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Canada dropping re-entry COVID-19 test requirement for shorter trips

The re-entry test requirement is believed to deter many Canadians from coming to the U.S. since it can cost up to $300.

Editor's note: The above video on costly COVID-19 molecular tests originally aired Nov. 8, 2021.

BLAINE, Wash. - The Canadian government is making some modifications to its COVID-19 travel rules starting at the end of November.

On Nov. 30, those fully vaccinated against COVID-19 whose trips are originating in Canada can reenter the country within 72 hours without presenting a pre-entry molecular test.

The new rule only applies to those who are fully vaccinated and are either Canadian, a permanent resident or an individual registered under the Indian Act. Also, travelers must depart and re-enter by land or by air and demonstrate that they’ve only been away from the country for less than 72 hours.

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The exemption extends to accompanying children under 12 years old and those with a medical condition preventing them from getting the COVID-19 vaccine.

Many felt that the testing requirement on even short trips could deter Canadians from entering the U.S. and contributing to the economy. A molecular test can cost roughly $150 to $300.

Those traveling outside of Canada for more than 72 hours will need to show proof of a negative molecular test prior to returning to Canada. 

"The upcoming changes to Canada’s border testing and entry requirements reflect the next stage in our government’s approach as we align with the improving vaccination rates both here in Canada and around the world," Minister of Health Jean-Yves Duclos said. "The situation at our borders remains closely monitored, with officials and experts continuing their work to evaluate the measures in place and recommend necessary adjustments as required.”

Additionally, the country will expand its accepted COVID-19 vaccines starting Nov. 30 to include the Sinopharm vaccine, COVAXIN and Sinovac, all of which were developed in Asia.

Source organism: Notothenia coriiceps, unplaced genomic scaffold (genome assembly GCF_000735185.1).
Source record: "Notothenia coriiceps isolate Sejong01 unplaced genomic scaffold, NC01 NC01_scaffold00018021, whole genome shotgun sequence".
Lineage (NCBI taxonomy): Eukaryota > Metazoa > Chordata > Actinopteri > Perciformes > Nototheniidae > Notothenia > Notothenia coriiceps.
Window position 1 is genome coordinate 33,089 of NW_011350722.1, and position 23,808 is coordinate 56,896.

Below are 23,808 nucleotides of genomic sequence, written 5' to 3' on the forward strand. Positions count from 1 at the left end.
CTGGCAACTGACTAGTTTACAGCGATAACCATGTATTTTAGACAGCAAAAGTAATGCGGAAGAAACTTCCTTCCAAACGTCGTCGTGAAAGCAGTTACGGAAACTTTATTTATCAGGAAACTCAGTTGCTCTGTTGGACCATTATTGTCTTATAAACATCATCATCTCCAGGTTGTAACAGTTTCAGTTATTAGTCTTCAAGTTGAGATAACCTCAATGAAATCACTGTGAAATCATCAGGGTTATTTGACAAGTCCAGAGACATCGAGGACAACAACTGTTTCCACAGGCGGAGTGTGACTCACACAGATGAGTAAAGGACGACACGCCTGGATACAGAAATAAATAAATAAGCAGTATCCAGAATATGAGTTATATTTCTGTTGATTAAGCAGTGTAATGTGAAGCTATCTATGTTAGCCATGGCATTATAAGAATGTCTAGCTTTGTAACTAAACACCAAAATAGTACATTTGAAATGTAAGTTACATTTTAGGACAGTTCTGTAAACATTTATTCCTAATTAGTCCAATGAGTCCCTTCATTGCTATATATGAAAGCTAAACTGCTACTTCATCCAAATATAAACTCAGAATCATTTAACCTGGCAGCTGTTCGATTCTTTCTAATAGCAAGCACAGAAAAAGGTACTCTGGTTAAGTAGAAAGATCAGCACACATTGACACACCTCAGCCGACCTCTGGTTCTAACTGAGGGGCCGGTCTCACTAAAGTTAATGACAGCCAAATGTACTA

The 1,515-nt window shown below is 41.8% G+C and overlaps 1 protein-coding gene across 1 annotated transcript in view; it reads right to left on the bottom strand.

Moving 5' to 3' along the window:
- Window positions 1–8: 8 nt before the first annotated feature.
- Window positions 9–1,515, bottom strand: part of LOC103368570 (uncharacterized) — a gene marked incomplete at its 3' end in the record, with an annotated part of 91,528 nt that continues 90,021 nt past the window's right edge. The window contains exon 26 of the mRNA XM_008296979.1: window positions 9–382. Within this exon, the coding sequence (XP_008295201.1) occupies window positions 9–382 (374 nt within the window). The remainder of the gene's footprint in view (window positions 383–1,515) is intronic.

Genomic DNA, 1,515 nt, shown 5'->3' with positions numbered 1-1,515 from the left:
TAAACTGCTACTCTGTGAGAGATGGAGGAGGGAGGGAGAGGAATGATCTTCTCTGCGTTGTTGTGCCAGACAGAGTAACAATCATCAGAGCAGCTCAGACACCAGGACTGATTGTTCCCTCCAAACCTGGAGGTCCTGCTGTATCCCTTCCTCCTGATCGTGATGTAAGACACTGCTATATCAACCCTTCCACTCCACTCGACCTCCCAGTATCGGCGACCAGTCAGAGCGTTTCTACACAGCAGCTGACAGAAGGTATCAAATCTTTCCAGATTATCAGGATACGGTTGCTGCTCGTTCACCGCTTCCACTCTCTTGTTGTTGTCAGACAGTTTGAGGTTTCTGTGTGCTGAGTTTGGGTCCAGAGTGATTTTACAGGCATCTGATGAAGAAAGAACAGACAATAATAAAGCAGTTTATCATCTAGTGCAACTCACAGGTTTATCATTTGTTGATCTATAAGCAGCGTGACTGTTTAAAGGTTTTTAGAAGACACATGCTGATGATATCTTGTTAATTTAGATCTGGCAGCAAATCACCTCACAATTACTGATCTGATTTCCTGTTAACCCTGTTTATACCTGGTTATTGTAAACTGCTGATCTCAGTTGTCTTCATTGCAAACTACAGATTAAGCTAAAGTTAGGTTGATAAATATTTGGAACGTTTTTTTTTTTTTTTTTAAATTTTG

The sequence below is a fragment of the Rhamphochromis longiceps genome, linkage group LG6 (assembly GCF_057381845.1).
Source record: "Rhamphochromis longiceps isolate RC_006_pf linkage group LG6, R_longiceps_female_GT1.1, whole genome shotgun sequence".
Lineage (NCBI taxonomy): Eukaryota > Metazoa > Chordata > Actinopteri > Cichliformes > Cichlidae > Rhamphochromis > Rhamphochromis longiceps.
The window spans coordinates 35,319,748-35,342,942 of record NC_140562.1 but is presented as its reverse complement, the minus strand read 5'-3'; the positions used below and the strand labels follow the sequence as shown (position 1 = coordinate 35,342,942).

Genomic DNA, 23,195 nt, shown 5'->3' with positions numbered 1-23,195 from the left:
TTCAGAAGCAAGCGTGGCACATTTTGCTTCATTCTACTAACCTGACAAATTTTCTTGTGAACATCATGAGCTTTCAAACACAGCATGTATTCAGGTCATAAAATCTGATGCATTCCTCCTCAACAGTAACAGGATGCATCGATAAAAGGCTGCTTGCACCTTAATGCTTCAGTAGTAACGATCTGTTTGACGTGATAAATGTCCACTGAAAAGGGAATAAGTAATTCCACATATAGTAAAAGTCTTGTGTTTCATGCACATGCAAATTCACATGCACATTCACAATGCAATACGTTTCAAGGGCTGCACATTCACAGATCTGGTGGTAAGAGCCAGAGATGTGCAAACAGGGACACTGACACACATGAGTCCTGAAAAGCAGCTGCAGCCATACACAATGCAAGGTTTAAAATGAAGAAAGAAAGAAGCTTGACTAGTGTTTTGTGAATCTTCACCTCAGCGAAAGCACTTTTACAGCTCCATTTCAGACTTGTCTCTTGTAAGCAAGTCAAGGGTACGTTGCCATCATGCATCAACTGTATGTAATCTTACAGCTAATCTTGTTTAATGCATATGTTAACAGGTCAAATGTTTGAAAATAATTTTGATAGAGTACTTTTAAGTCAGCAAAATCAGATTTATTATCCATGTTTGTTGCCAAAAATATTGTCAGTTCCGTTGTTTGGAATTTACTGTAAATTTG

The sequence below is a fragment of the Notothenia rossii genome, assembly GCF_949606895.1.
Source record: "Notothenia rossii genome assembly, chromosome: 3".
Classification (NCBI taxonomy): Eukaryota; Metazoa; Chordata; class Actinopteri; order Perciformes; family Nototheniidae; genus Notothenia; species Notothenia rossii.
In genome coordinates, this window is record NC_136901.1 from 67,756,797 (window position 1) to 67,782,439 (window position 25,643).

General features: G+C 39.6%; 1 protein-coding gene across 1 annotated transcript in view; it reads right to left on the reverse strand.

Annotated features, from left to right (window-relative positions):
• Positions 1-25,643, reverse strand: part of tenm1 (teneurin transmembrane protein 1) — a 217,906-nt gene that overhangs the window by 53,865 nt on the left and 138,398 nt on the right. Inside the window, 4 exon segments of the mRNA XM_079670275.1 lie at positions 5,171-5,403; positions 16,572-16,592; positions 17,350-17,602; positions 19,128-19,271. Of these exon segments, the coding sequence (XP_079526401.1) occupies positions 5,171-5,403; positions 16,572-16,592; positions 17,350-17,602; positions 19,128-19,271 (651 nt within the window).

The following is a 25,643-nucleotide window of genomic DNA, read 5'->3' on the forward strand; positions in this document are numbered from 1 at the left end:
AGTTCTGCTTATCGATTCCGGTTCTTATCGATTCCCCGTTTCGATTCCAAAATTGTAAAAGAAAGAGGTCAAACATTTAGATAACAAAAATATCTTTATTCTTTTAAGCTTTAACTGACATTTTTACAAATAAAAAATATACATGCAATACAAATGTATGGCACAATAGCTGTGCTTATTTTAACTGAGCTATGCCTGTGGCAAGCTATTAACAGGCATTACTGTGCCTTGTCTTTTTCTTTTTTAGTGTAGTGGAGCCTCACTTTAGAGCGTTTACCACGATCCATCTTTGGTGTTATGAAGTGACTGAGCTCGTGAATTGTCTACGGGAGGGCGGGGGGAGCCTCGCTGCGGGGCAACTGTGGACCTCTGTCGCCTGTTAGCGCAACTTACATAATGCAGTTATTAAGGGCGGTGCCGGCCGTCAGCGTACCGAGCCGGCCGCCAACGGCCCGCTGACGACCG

Canada currently accepts the Pfizer, Moderna, Johnson & Johnson (J&J) and AstraZeneca vaccines.

On Jan. 15, Canada is dropping vaccine exemptions for certain groups of travelers that were previously allowed into the country without being fully vaccinated. These groups include those traveling to reunite with family unless they are under 18 years old, international students unless they are under 18 years old, professional and amateur athletes, those with valid work permits and essential service providers, including truck drivers.

Following Jan. 15, the only foreigners who will be allowed into Canada without being fully vaccinated are agricultural and food processing workers, marine crew members, new permanent residents, resettling refugees and certain children under 18 years old.

For all other foreigners to get into Canada, travelers must have gotten two doses of one of the approved vaccines or one dose of the J&J vaccine 14 days prior to travel date, upload proof of vaccination in ArriveCAN, have no symptoms of COVID-19 and meet pre-entry testing and other requirements.

Canada opened its border to U.S. citizens in early August after closing it in March 2020 due to the pandemic.

The U.S. later reopened its border to Canada in early November to those who are fully vaccinated.

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